Friday, December 09, 2011

Teaching evolution in medical school

Steve Jones complains about Moslems walking out on evolution lectures in medical school, and explains the value of such lectures:
A few years ago I had an operation to repair a hernia. In that I shared the experience of about one in four British men of my age, in whom a section of intestine breaks through the body wall to form an unpleasant, and potentially dangerous, bulge in the groin. The job was done quickly and efficiently by a surgeon who had, no doubt, done it hundreds of times before.

But why is that procedure needed so often? The story began long ago, when our ancestors were fish. In those happy days ...

Hernias, then, are the result of the imperfect process of evolution, of the slow accumulation of successful mistakes and of the inevitable pressure of compromise. A surgeon may not need to know that and the first hernia operations were carried out well before The Origin of Species by people who had no idea why the problem arose; and (although I doubt it) perhaps my own doctor was equally ignorant.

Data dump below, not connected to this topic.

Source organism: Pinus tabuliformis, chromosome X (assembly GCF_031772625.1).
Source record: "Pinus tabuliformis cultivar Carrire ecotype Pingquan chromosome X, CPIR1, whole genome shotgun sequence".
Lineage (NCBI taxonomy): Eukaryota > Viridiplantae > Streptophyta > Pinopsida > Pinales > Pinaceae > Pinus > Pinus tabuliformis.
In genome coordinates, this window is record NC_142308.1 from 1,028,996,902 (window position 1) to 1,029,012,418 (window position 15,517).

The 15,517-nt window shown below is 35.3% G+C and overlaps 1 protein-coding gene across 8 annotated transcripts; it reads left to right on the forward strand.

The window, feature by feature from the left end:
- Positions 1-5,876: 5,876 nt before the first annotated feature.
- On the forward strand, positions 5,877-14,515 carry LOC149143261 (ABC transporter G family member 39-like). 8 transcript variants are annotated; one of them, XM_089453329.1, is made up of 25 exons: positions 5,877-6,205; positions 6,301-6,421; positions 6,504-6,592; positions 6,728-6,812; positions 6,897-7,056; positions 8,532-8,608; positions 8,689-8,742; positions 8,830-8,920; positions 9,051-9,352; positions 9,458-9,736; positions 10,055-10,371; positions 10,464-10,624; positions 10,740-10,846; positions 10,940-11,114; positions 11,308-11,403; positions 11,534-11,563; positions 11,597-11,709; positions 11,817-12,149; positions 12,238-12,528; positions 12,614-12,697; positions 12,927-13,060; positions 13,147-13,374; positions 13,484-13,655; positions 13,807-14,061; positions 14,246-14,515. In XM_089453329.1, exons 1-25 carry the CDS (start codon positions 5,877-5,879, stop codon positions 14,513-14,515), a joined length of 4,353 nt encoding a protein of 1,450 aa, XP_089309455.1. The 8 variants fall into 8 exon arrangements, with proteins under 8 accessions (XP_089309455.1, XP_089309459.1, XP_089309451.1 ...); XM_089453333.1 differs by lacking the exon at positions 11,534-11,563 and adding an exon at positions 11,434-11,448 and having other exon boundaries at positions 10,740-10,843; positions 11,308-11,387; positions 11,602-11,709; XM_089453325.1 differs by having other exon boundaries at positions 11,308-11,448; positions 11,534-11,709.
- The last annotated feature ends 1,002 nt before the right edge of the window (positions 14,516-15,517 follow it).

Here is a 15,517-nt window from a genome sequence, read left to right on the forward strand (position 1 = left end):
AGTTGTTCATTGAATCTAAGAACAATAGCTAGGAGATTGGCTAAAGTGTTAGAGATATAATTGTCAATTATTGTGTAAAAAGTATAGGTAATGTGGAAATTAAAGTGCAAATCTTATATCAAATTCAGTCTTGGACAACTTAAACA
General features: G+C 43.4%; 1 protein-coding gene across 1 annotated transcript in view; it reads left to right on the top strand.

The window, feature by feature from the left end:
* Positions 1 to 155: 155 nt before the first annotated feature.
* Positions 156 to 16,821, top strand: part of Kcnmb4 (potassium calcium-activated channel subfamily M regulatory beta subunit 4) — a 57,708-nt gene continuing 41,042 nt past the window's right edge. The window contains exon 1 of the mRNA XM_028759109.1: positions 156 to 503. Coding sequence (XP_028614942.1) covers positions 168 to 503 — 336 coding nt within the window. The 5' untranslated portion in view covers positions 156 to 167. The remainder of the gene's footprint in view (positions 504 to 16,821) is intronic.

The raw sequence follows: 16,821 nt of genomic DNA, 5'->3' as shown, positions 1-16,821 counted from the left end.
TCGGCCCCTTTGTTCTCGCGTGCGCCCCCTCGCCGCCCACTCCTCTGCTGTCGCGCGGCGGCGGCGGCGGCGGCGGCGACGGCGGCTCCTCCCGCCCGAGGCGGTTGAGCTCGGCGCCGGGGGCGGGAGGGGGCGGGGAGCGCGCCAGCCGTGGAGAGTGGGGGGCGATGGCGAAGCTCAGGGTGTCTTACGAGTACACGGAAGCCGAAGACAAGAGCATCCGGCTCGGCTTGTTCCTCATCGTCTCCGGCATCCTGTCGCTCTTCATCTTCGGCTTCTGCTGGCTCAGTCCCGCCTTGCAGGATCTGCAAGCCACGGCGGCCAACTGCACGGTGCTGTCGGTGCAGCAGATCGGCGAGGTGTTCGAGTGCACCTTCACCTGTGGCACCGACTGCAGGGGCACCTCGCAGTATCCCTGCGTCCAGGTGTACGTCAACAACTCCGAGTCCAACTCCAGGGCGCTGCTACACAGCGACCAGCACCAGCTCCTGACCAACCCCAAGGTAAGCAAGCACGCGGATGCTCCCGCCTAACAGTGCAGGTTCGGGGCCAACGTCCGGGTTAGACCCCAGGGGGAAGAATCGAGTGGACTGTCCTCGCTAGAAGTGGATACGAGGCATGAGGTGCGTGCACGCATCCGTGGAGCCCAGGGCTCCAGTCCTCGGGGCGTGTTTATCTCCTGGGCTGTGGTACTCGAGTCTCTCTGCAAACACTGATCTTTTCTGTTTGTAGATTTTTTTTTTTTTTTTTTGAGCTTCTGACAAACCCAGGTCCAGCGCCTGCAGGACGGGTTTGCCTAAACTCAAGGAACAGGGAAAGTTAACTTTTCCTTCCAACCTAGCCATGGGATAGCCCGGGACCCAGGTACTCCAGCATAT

Now, though, we have evolution, the grammar of biology. More and more, students do not like it.
This is unconvincing. He seems to be saying that we have hernias because we are descended from fish. But unless there is some argument that we would not have hernias if we had not been descended from fish, then what does evolution has to do with it?

Furthermore, students attend medical school to learn medicine. Do stories of fish evolution somehow make it easier to do hernia surgeries?

Of course when evolutionists give these lectures, they cannot resist offending people by saying that Adam and Eve never existed and other such anti-religion messages.

No comments: